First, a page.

Relief and rescue operations started by the Himachal Pradesh government to evacuate people stranded in Kinnaur district were hit after Air Force helicopters ran short of fuel.
As many as 500 people, including foreign tourists, are still stranded in various parts of the
The two Army helicopters, which were pressed into service, remained grounded on Monday owing to fuel shortage, even as people waited relentlessly on helipads at Sangla, Reckon Peo and Kalpa villages. Both the choppers could not take off from the Annandale helipad in Shimla.
As many as 100 people kept waiting at the Sangla helipad on Wednesday. People were infuriated as the government officials did not inform them about the cancellation of flights.
"We had a harrowing time. I had to wait for 11 hours at the helipad without water and food," Valentina, a visitor from Croatia, told the Hindustan Times over phone.
Valentina had come to Sangla on Saturday along with a friend. A similar situation was witnessed at helipads in Pooh, Kalpa and Peo. Around 100 foreign tourists were still stranded in different parts of Kinnaur.
"Around 4,000 sheep are stuck in higher reaches of Kinnaur," commandant of the National Disaster Response Force Jaideep Singh told HT on phone from Pangi village.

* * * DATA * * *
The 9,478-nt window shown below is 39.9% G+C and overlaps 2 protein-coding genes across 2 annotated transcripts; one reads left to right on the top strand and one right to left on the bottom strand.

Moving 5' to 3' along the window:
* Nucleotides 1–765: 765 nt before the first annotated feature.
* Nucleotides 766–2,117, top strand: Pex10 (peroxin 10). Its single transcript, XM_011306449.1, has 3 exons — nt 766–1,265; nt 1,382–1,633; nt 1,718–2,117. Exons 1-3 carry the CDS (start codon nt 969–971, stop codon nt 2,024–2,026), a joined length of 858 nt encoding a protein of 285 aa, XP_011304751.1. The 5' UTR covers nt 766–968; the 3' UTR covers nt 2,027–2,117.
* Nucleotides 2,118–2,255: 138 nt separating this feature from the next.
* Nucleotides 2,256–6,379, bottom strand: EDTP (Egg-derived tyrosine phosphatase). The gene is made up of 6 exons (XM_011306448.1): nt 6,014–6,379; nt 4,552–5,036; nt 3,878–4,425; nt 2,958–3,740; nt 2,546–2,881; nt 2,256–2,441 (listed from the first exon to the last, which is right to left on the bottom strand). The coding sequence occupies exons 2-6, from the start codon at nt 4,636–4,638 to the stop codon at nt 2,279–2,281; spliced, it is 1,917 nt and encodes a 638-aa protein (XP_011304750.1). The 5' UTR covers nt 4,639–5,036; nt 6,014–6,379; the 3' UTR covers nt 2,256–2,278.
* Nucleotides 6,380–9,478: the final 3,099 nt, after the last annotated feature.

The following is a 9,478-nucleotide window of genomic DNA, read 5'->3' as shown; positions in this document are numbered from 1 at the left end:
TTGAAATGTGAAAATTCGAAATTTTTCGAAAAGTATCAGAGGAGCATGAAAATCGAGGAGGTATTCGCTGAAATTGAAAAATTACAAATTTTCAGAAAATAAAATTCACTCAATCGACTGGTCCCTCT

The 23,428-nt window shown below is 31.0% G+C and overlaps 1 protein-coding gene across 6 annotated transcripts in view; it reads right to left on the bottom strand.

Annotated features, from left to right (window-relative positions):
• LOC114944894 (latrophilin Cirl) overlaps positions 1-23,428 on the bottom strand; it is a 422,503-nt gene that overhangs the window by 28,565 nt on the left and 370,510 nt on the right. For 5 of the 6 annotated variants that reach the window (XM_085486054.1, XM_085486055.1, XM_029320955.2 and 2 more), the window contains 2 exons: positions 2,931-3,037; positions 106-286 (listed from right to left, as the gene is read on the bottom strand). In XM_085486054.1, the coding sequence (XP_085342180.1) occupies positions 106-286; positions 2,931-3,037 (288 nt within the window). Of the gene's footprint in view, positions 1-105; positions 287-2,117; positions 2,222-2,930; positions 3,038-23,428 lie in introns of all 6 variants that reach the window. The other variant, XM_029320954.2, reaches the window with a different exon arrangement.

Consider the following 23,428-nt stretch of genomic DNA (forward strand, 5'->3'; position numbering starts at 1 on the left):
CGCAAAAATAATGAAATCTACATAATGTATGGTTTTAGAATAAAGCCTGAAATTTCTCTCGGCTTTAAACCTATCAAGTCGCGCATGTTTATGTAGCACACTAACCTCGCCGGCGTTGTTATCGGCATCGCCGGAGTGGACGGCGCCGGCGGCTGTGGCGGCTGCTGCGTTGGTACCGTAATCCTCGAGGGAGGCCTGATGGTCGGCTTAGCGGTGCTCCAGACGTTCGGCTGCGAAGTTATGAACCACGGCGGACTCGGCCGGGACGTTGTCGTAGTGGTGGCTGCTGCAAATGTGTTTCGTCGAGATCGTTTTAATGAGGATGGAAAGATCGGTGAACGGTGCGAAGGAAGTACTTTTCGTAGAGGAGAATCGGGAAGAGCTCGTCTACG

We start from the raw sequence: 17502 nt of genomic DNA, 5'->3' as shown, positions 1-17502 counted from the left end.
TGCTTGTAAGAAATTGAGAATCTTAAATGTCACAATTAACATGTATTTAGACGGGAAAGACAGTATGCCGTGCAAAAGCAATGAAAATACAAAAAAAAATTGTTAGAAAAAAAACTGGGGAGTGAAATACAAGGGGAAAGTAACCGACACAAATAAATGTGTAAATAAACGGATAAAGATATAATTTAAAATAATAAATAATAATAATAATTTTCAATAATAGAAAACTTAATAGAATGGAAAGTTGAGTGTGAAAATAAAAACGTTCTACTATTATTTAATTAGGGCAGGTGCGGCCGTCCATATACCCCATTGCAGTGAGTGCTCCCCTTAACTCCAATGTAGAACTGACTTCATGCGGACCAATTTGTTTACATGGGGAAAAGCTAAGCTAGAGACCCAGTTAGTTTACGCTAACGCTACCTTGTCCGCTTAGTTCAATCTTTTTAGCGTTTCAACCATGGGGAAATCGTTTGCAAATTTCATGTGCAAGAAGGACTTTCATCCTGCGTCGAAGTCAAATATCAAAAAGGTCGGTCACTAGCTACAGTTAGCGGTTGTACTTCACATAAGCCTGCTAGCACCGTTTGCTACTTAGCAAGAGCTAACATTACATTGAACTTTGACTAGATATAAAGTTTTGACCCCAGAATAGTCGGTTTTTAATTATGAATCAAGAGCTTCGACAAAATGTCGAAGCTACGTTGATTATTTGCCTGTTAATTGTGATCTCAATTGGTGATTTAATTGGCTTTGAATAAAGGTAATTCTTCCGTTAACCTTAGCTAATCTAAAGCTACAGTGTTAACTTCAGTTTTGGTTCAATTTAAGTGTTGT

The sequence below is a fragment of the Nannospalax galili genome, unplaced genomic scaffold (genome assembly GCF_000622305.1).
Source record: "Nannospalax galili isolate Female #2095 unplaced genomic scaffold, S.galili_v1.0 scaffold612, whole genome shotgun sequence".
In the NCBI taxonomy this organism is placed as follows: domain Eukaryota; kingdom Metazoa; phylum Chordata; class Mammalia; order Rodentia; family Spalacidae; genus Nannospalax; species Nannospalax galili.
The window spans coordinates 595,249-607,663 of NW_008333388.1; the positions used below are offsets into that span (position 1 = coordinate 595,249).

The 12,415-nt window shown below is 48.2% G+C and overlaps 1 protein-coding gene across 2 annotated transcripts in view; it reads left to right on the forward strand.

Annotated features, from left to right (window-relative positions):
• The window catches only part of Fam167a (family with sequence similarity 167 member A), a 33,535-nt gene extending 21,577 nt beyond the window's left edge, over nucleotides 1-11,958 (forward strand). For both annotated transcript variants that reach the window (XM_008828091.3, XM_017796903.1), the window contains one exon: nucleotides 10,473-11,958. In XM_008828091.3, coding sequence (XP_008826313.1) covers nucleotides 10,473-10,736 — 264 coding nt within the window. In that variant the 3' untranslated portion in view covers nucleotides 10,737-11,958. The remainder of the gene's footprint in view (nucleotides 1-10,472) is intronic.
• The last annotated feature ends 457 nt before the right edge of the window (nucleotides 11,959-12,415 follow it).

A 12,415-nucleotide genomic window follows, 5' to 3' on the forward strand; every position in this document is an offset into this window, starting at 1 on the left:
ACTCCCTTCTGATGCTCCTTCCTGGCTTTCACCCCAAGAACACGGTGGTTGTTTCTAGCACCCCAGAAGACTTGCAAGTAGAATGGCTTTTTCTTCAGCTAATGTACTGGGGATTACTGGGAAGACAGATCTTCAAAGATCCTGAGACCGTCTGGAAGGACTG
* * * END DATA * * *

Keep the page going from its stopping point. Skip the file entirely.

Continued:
Even as the stranded persons faced harrowing time at helipads, they appreciated the hospitality extended by locals.
"There has been no instance of overcharging, while many shops are running short of stocks," said a government official stranded in Sangla.
Struggling to take forward the rescue operations, the government held a high-level meeting in Shimla.
"As many as 400 to 500 people are still stranded in different parts of Kinnaur and 69 people were airlifted on Wednesday to Rampur. In all, 278 people have been airlifted since Tuesday," chief secretary Sudipto Roy said.
"We have directed the Indian Oil authorities and other agencies to ensure availability of aviation fuel and asked them to stock sufficient quantity of fuel," he added.
The government directed that the schedule of the sorties involved in evacuation should be strictly followed on the basis of registration and the ill, weak, elderly, students and children should be given preference.
Besides, the government directed the public works department to undertake road restoration work on war footing.
To speed up relief work, the government deputed three HAS officers in affected areas. The government also released a grant of Rs. 10 crore for relief and restoration work.
"So far, 14 deaths have been reported; more than 150 houses have been fully damaged and 55 houses have been partially damage," Roy added.
Brig SK Kataria, chief engineer, Project Deepak, said assistance was being sought from private hydel projects in terms of men and machinery to restore the Indo-Tibetan Border Road. He said logistics were being arranged from the Chandigarh Western Command Headquarters and task force deployed on the Manali-Sarchu highway. He said endeavours were afoot to open the main highway within a week.
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